Referring to Eritrea, spokesman Carter said, "We deplore the continuing, serious bloodshed. We are prepared to accept any solution mutually agreed to by the Ethiopians and the Eritreans."
But the spokesman bluntly conceded that "there are some fairly limited possibilities" about what the United States is prepared to do.
Secretary of State Cyrus Vance last month in Moscow urged the Soviet Union, which has provided an estimated $1 billion in military supplies to Ethiopia during the past year, to exercise restraint in its African ventures. There was no indication that Vance received any comfort on this request to Soviet President Leonid Brezhnev.
Soviet Foreign Minister Andrei Gromyko is expected in Washington within a week to continue negotiations in the nuclear strategic arms limitation talks (SALT).
Former Secretary of State Henry Kissinger, in a NBC-TV commentary Monday night, said that if Cubans turn out to be involved in the Eritrean conflict, "we must hold the Soviet Union responsbile. Ultimately they placed the Cubans there . . . I think the Soviet Union must be told that it has to choose between negotiations with us or an imperial policy in Africa. It cannot have both."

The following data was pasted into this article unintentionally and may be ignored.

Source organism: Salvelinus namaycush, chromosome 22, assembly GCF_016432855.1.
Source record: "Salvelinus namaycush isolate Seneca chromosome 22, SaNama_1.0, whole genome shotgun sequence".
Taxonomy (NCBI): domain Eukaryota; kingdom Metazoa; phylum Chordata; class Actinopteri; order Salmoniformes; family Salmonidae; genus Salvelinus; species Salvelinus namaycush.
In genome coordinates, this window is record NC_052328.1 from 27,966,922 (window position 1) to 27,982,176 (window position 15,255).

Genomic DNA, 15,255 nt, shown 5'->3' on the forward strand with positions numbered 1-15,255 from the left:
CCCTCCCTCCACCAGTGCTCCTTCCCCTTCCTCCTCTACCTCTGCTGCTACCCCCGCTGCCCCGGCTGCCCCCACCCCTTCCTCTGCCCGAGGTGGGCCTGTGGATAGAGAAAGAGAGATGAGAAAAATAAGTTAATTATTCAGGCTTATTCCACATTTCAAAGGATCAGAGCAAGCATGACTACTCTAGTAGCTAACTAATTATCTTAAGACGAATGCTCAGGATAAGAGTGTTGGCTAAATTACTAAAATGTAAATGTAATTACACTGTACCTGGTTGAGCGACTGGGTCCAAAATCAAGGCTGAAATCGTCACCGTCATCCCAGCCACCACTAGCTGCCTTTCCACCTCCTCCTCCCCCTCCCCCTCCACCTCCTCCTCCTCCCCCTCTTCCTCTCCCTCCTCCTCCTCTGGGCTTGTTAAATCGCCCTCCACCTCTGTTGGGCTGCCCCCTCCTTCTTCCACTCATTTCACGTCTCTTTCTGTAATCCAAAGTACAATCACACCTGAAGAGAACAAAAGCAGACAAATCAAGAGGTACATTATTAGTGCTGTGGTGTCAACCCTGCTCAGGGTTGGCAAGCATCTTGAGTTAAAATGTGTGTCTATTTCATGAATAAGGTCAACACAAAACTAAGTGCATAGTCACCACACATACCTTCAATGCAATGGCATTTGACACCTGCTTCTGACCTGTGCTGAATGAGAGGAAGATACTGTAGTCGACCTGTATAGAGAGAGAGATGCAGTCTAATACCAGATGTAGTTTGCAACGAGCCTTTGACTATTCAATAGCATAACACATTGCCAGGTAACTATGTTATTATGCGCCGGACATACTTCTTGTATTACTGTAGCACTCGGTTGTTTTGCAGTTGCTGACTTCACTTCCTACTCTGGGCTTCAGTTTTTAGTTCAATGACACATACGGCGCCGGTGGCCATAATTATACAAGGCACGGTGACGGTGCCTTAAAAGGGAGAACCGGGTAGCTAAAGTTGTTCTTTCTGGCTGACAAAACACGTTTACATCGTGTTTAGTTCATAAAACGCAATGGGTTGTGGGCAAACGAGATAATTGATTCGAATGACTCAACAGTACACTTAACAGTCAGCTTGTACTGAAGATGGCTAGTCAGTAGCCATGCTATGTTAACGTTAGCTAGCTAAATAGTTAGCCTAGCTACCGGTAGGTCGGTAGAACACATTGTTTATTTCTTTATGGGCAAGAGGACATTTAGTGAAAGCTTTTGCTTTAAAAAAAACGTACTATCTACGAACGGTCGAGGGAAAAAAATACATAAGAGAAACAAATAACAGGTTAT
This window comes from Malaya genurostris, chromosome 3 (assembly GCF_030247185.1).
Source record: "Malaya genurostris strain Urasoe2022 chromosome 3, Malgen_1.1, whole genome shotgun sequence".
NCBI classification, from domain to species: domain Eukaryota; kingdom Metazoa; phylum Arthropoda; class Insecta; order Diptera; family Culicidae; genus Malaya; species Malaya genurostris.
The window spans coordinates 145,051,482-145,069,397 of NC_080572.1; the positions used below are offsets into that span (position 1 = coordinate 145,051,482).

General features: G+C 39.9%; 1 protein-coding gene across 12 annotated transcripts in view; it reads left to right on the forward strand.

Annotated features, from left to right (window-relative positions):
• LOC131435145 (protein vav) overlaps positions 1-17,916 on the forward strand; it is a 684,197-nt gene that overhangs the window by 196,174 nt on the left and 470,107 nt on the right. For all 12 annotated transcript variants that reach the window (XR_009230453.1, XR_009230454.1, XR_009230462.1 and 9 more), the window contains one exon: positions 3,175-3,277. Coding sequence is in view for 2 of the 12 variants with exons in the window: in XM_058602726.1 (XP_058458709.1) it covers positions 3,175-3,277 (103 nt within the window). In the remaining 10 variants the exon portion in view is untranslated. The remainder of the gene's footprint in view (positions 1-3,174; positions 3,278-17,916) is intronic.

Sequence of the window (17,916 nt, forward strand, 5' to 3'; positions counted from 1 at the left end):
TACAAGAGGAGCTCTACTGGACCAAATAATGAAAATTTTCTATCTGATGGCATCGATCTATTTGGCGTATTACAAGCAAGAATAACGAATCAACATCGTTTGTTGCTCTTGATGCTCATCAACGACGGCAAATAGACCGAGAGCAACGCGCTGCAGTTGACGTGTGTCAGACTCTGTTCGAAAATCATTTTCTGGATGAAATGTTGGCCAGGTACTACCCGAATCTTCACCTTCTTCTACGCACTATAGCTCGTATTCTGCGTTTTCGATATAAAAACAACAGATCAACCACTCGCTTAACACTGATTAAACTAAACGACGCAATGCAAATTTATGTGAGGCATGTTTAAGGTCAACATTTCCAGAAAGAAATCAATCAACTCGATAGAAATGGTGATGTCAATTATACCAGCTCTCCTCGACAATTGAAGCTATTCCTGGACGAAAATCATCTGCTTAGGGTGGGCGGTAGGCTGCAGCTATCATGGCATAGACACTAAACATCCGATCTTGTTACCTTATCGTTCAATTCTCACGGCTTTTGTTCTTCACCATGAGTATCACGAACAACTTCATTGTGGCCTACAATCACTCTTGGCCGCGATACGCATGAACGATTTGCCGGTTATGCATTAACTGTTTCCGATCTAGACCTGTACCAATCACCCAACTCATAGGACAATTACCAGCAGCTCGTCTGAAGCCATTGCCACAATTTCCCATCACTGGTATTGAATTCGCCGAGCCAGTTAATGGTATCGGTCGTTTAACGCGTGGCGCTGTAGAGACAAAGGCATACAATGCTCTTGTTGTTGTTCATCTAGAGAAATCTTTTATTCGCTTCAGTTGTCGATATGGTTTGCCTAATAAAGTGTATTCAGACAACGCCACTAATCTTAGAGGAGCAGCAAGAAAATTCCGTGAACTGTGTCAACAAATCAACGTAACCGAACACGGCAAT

Kissinger, like the Carter administration, generally used to maintain that the nuclear arms control negotiations, the crux of U.S.-Soviet detente, are too vital to be linked to Soviet actions in Africa. Kissinger, Monday night, said "Up to this point I have agreed with the administration that SALT should not be lined with what has happened so far."
"But in light of what has happened recently in Afghanistan - where the Communists have taken over." Kissinger said, and in light of "what now appears to be occurring in Zaire" (referring to the invasion of Shaba Province by forces based in Marxist-ruled Angola), ". . . I think we ought to review the whole negotiations - all of our negotiations with the Soviets."
State Department spokesman Carter, however, said yesterday, in answer to questions: "Are we going to negotiate on the SALT agreement? We're going to negotiate on the SALT agreement. Are we going to, in effect, pretend that this (Soviet-Cuban intervention in Africa) isn't going on? No."
What the United States can do, he said, is to try, through diplomatic channels and other means, to convince other nations that "we don't think the involvement of foreign forces is appropriate" in Africa.
Paradoxically, President Carter today will be receiving Zambian President Kenneth Kaunda on a two-day state visit in which Kaunda will be warning that it may become necessary for Africa's black nationalists to turn in desperation to Cuba's troops to help bring black majority rule to Rhodesia.
Some of the guerrilla forces fighting for black control of Rhodesia are based in Zambia, where there are some Cuban military advisers now.
Kaunda denied recent reports that he wants Cuban troops to enter the struggle for Rhodesia.
A senior State Department official said yesterday that Kaunda's position is that "he may be forced to call for help where he can get it," and that the possible call on Cuban forces represents "an expression of a fear" on Kaunda's part, rather than a desire. Kaunda fears, the official said, that "if he really needs help, the West may . . . not come to his assistance."